Handsome leading man John Gavin, who appeared in three films consistently ranked among the best of all time, died on February 9, Variety reports. He was 86.
Gavin reportedly died after a long battle with leukemia.
Born April 8, 1931, in L.A., he made his film debut in Raw Edge (1956). By 1958, his star was on the rise, thanks to a juicy role in A Time to Love and a Time to Die, directed by Douglas Sirk (1897-1987), in which he played a sympathetic German soldier.
His next film, also for Sirk, was the classic melodrama Imitation of Life (1959), in which he played dreamy Steve Archer opposite Lana Turner (1921-1995).
Gavin was considered a competent actor, if slightly stolid. His mannequin-esque appearance on film — ironically white-bread in spite of his Latin heritage — was nonetheless used perfectly by Hitchcock (1899-1980) in his masterpiece Psycho (1960), in which Gavin played Sam Loomis, a man having an affair with doomed secretary Marion Crane (Janet Leigh, 1927-2004). A bed-bound tryst between the two was rather torrid for its time, and, like the film's infamous shower scene, masterfully blocked.
He followed Psycho with a strong performance as Julius Caesar in Spartacus (1960), directed by Stanley Kubrick (1928-1999), and also worked with Doris Day (b. 1922) in Midnight Lace that same year.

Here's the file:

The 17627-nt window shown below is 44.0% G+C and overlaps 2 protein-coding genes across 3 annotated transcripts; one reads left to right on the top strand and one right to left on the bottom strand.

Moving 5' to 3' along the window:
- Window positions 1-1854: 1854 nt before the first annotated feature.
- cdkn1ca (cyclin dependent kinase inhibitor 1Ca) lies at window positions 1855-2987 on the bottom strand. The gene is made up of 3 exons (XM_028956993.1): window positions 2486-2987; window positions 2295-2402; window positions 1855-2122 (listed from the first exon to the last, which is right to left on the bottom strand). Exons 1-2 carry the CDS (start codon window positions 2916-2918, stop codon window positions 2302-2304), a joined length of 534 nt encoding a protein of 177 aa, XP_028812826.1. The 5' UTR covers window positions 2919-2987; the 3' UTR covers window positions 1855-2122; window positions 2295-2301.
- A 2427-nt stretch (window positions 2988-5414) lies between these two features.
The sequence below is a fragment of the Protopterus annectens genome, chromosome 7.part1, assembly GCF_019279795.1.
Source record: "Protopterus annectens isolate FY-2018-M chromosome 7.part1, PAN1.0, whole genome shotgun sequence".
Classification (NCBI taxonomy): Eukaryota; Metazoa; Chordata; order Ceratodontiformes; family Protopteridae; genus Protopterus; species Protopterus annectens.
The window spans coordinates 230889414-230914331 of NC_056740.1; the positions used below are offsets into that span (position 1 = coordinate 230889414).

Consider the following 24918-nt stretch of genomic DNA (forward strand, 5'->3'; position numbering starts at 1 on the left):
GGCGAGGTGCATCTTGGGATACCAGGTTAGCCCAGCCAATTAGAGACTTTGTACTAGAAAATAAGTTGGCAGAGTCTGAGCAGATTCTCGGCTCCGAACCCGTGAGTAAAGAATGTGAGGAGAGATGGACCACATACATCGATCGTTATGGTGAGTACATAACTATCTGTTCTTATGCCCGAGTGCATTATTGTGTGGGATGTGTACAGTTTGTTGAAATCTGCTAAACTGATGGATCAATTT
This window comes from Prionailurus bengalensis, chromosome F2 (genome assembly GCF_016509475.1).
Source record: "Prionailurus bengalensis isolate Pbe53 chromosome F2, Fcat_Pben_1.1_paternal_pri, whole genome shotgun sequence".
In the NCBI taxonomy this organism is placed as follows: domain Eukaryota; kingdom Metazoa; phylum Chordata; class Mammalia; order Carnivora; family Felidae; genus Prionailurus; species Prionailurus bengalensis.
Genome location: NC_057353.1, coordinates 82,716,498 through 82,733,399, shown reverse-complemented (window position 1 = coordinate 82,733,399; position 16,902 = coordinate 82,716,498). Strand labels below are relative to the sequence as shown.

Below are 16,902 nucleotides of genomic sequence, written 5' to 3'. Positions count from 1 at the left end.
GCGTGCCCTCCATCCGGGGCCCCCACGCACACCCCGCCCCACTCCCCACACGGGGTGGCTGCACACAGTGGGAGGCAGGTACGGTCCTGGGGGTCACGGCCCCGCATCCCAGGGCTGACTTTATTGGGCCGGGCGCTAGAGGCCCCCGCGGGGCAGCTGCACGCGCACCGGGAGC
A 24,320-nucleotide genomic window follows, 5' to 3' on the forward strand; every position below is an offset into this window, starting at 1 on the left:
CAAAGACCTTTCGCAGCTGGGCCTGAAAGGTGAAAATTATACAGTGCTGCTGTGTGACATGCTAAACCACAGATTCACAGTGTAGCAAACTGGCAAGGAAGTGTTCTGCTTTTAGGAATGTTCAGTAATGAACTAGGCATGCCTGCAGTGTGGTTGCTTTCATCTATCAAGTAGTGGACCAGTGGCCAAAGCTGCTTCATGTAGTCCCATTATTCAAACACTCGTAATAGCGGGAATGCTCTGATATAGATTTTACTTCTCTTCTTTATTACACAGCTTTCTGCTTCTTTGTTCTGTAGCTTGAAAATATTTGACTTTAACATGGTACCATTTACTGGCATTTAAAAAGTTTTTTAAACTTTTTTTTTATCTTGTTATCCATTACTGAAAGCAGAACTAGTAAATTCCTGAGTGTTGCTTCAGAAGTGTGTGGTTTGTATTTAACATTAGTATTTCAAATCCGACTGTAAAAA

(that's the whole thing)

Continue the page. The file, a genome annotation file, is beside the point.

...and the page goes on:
After the triptych of gems, Gavin's acting career slipped. He would go on to make only a dozen more films — among them Thoroughly Modern Millie (1967) and The Madwoman of Chaillot (1969) — and to appear occasionally on episodic TV and in TV movies. He was a regular on the series Destry (1964) and Convoy (1965), and played Cary Grant in the 1980 TV movie Sophia Loren: Her Own Story; Gavin had co-starred with Loren in 1960's Breath of Scandal.
In 1971, Gavin's career was set to reignite when he was signed to played James Bond in Diamonds Are Forever. Producers lured Sean Connery (b. 1930) back instead.
His final acting gig in any medium was a 1981 episode of Fantasy Island.
Never entranced by his stardom, he found a new calling from 1971-1973 as the president of SAG. The position prepped him for an appointment as U.S. Ambassador to Mexico (1981-1986) under Ronald Reagan (1911-2004). He nearly ran for the Senate as a Republican in 1991.
Gavin generally refused all autograph requests once he retired.
Gavin was married to sometimes actress Cicely Evans (b. 1930) from 1957-1965. His second wife, who survives him, is actress and singer Constance Towers (b. 1933), whom he wed in 1974. They raised a blended family together, consisting of two of his kids and two of hers, all of whom survive Gavin.
During his brief heyday, the dreamboat of my mid-teens was the handsomest man on the screen.
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